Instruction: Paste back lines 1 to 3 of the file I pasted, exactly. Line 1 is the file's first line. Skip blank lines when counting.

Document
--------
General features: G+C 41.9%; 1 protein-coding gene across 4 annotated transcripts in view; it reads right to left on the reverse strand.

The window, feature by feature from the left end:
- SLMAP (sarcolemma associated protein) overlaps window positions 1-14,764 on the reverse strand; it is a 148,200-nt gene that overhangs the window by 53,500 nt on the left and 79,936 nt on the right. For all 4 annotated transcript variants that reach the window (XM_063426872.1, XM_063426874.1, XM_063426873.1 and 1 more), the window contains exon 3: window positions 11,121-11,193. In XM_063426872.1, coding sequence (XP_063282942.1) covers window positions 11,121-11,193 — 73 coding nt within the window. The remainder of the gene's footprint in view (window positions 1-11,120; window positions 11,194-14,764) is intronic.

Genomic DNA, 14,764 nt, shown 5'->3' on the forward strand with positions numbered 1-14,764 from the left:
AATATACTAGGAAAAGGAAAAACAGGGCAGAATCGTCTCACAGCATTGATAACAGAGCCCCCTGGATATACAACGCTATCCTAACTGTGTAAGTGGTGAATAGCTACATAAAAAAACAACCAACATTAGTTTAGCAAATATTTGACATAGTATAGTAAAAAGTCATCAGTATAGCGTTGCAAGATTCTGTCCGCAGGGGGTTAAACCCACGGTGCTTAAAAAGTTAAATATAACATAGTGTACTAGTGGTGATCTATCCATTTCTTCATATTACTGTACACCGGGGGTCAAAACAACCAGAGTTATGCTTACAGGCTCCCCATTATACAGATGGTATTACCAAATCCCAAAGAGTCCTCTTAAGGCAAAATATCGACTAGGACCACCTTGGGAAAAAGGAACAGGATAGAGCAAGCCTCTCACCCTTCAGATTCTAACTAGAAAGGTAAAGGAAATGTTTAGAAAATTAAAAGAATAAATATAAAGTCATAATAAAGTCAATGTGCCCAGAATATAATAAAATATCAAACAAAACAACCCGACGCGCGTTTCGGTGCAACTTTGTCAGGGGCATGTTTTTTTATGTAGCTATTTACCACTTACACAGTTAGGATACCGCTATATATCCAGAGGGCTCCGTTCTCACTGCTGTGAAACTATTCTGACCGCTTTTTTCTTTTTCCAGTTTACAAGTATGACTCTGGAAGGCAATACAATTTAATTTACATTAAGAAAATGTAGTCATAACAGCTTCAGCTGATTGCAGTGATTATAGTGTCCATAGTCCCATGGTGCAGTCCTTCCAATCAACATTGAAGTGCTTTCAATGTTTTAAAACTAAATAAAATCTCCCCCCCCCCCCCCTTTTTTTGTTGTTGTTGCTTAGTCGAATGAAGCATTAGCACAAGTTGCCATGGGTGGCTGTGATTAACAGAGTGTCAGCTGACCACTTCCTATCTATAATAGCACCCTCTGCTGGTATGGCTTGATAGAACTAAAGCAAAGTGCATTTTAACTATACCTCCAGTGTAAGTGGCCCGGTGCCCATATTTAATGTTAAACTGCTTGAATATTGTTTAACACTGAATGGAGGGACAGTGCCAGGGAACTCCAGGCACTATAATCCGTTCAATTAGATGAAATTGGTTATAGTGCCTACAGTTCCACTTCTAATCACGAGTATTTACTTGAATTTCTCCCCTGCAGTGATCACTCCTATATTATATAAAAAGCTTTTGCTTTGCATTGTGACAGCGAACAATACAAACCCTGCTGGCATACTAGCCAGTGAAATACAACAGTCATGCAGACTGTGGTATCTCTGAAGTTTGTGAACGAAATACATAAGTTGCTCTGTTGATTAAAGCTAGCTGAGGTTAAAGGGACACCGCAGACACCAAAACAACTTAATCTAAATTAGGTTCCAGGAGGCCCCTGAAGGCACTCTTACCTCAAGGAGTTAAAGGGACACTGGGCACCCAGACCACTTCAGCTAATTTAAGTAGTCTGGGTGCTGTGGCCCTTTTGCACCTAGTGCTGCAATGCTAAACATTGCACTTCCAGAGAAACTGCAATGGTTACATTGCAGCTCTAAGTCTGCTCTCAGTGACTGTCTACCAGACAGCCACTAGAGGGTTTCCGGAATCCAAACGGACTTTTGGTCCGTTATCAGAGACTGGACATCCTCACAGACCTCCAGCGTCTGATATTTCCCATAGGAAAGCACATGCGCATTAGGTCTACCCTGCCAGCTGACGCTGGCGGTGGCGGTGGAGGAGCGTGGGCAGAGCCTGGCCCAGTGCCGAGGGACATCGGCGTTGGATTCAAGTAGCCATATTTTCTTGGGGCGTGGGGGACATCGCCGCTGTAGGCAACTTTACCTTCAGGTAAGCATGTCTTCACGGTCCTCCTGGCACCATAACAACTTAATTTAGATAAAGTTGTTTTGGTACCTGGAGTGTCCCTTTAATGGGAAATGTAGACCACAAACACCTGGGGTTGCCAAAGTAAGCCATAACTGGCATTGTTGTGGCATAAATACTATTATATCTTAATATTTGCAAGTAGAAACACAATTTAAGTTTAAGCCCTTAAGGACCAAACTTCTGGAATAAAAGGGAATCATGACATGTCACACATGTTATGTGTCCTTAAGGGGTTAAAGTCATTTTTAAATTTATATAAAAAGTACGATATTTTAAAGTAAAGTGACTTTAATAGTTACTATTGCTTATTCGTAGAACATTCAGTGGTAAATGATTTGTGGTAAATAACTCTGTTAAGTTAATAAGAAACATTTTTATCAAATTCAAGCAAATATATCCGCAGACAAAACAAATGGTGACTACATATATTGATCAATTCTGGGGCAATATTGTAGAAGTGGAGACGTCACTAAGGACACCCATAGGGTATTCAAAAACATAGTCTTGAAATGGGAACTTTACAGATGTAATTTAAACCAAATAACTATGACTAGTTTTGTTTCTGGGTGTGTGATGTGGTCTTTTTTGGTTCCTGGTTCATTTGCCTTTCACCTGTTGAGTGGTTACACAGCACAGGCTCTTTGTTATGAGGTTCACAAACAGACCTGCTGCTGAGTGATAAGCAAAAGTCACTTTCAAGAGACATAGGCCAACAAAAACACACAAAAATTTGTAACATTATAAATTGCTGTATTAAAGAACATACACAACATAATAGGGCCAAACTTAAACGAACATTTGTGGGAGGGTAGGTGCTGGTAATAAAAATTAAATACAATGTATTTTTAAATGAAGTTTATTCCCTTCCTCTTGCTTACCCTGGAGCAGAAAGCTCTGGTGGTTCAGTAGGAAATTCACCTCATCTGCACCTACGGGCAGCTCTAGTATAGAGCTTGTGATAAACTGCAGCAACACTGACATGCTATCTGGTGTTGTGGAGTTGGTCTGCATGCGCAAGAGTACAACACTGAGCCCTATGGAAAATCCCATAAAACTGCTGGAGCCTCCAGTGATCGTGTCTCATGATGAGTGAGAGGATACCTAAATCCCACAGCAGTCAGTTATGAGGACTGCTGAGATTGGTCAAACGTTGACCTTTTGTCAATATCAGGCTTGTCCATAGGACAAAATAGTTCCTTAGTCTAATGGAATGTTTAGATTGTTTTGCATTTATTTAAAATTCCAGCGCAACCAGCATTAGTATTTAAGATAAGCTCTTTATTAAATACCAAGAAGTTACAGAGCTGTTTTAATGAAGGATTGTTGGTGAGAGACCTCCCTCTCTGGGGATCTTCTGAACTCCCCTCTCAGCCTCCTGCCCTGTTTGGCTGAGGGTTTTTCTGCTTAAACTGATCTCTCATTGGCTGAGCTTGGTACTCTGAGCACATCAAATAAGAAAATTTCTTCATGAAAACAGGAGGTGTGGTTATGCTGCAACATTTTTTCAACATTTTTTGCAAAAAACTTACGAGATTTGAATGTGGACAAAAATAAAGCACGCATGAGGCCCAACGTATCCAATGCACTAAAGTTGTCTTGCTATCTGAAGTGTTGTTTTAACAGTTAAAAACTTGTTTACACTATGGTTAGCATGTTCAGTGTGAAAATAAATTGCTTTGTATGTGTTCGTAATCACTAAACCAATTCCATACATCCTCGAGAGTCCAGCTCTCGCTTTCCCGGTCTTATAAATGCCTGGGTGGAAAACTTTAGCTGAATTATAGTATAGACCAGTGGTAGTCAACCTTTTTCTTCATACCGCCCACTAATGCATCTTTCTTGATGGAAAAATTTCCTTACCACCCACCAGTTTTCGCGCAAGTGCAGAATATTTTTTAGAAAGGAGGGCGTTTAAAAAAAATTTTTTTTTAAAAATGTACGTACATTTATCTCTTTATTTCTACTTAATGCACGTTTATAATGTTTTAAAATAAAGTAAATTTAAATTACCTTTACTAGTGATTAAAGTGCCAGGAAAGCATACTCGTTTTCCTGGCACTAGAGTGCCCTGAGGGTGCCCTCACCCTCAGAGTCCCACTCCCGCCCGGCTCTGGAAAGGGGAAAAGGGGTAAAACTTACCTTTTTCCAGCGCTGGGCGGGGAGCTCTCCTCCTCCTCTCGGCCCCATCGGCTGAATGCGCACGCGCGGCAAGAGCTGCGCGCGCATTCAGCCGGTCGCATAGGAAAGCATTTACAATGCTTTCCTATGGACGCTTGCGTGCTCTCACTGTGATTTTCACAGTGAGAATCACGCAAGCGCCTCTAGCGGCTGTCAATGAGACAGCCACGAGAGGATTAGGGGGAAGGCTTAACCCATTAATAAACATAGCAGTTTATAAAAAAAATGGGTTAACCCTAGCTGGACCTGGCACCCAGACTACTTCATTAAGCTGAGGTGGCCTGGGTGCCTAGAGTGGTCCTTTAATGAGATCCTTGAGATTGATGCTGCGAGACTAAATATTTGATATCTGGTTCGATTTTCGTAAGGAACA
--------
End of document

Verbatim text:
General features: G+C 41.9%; 1 protein-coding gene across 4 annotated transcripts in view; it reads right to left on the reverse strand.

The window, feature by feature from the left end:
- SLMAP (sarcolemma associated protein) overlaps window positions 1-14,764 on the reverse strand; it is a 148,200-nt gene that overhangs the window by 53,500 nt on the left and 79,936 nt on the right. For all 4 annotated transcript variants that reach the window (XM_063426872.1, XM_063426874.1, XM_063426873.1 and 1 more), the window contains exon 3: window positions 11,121-11,193. In XM_063426872.1, coding sequence (XP_063282942.1) covers window positions 11,121-11,193 — 73 coding nt within the window. The remainder of the gene's footprint in view (window positions 1-11,120; window positions 11,194-14,764) is intronic.